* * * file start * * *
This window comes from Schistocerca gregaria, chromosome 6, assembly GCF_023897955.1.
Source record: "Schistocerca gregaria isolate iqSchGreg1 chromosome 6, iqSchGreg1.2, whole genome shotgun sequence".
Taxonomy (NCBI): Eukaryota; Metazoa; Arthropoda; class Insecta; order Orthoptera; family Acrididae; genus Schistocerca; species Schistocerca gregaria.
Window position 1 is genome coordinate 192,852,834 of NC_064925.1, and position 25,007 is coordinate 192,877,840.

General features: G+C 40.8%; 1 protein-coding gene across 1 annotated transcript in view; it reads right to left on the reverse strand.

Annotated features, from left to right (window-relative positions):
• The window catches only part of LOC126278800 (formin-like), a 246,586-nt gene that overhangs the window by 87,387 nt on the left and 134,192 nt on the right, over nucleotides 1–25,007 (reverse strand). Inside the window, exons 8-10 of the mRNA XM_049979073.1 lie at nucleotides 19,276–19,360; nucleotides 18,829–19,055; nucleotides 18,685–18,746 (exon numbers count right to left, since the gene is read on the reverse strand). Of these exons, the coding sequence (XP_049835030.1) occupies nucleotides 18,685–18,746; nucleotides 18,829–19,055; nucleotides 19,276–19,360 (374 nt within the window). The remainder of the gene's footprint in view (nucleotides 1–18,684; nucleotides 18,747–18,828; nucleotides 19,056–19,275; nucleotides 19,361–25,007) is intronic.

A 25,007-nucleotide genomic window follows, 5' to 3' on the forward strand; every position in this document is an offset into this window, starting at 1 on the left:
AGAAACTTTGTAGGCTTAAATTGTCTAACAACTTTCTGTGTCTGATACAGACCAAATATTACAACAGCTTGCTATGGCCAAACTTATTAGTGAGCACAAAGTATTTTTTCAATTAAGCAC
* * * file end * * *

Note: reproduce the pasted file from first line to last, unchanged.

This window comes from Schistocerca gregaria, chromosome 6, assembly GCF_023897955.1.
Source record: "Schistocerca gregaria isolate iqSchGreg1 chromosome 6, iqSchGreg1.2, whole genome shotgun sequence".
Taxonomy (NCBI): Eukaryota; Metazoa; Arthropoda; class Insecta; order Orthoptera; family Acrididae; genus Schistocerca; species Schistocerca gregaria.
Window position 1 is genome coordinate 192,852,834 of NC_064925.1, and position 25,007 is coordinate 192,877,840.

General features: G+C 40.8%; 1 protein-coding gene across 1 annotated transcript in view; it reads right to left on the reverse strand.

Annotated features, from left to right (window-relative positions):
• The window catches only part of LOC126278800 (formin-like), a 246,586-nt gene that overhangs the window by 87,387 nt on the left and 134,192 nt on the right, over nucleotides 1–25,007 (reverse strand). Inside the window, exons 8-10 of the mRNA XM_049979073.1 lie at nucleotides 19,276–19,360; nucleotides 18,829–19,055; nucleotides 18,685–18,746 (exon numbers count right to left, since the gene is read on the reverse strand). Of these exons, the coding sequence (XP_049835030.1) occupies nucleotides 18,685–18,746; nucleotides 18,829–19,055; nucleotides 19,276–19,360 (374 nt within the window). The remainder of the gene's footprint in view (nucleotides 1–18,684; nucleotides 18,747–18,828; nucleotides 19,056–19,275; nucleotides 19,361–25,007) is intronic.

A 25,007-nucleotide genomic window follows, 5' to 3' on the forward strand; every position in this document is an offset into this window, starting at 1 on the left:
AGAAACTTTGTAGGCTTAAATTGTCTAACAACTTTCTGTGTCTGATACAGACCAAATATTACAACAGCTTGCTATGGCCAAACTTATTAGTGAGCACAAAGTATTTTTTCAATTAAGCAC